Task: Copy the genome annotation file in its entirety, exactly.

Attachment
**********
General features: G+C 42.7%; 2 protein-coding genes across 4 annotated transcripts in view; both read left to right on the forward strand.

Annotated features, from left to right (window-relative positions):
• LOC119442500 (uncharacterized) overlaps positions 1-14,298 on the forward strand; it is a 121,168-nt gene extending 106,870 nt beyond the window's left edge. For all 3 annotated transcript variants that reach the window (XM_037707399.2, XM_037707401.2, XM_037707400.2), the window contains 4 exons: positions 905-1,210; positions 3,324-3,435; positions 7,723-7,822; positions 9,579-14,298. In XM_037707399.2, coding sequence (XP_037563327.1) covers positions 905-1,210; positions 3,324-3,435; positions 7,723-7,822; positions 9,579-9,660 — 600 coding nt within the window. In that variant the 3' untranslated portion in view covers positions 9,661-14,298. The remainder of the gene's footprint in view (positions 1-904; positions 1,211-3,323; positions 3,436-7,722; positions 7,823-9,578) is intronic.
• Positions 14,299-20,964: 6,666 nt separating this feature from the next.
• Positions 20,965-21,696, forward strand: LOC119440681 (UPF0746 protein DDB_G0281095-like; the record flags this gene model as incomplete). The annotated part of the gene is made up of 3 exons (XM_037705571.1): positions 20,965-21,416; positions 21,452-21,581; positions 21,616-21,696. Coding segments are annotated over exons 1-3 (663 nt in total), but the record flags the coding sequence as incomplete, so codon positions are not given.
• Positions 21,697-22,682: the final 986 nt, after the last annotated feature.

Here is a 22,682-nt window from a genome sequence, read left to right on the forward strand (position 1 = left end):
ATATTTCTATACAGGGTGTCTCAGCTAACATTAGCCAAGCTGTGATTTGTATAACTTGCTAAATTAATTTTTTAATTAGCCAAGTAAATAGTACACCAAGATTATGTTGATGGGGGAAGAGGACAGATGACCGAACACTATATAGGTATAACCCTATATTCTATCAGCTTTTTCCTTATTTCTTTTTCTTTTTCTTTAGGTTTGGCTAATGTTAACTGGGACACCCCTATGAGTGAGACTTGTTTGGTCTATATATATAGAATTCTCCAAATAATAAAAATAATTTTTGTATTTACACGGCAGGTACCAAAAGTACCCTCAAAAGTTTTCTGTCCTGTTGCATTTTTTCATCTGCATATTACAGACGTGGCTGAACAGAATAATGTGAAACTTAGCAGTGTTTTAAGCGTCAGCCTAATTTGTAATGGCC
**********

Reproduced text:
General features: G+C 42.7%; 2 protein-coding genes across 4 annotated transcripts in view; both read left to right on the forward strand.

Annotated features, from left to right (window-relative positions):
• LOC119442500 (uncharacterized) overlaps positions 1-14,298 on the forward strand; it is a 121,168-nt gene extending 106,870 nt beyond the window's left edge. For all 3 annotated transcript variants that reach the window (XM_037707399.2, XM_037707401.2, XM_037707400.2), the window contains 4 exons: positions 905-1,210; positions 3,324-3,435; positions 7,723-7,822; positions 9,579-14,298. In XM_037707399.2, coding sequence (XP_037563327.1) covers positions 905-1,210; positions 3,324-3,435; positions 7,723-7,822; positions 9,579-9,660 — 600 coding nt within the window. In that variant the 3' untranslated portion in view covers positions 9,661-14,298. The remainder of the gene's footprint in view (positions 1-904; positions 1,211-3,323; positions 3,436-7,722; positions 7,823-9,578) is intronic.
• Positions 14,299-20,964: 6,666 nt separating this feature from the next.
• Positions 20,965-21,696, forward strand: LOC119440681 (UPF0746 protein DDB_G0281095-like; the record flags this gene model as incomplete). The annotated part of the gene is made up of 3 exons (XM_037705571.1): positions 20,965-21,416; positions 21,452-21,581; positions 21,616-21,696. Coding segments are annotated over exons 1-3 (663 nt in total), but the record flags the coding sequence as incomplete, so codon positions are not given.
• Positions 21,697-22,682: the final 986 nt, after the last annotated feature.

Here is a 22,682-nt window from a genome sequence, read left to right on the forward strand (position 1 = left end):
ATATTTCTATACAGGGTGTCTCAGCTAACATTAGCCAAGCTGTGATTTGTATAACTTGCTAAATTAATTTTTTAATTAGCCAAGTAAATAGTACACCAAGATTATGTTGATGGGGGAAGAGGACAGATGACCGAACACTATATAGGTATAACCCTATATTCTATCAGCTTTTTCCTTATTTCTTTTTCTTTTTCTTTAGGTTTGGCTAATGTTAACTGGGACACCCCTATGAGTGAGACTTGTTTGGTCTATATATATAGAATTCTCCAAATAATAAAAATAATTTTTGTATTTACACGGCAGGTACCAAAAGTACCCTCAAAAGTTTTCTGTCCTGTTGCATTTTTTCATCTGCATATTACAGACGTGGCTGAACAGAATAATGTGAAACTTAGCAGTGTTTTAAGCGTCAGCCTAATTTGTAATGGCC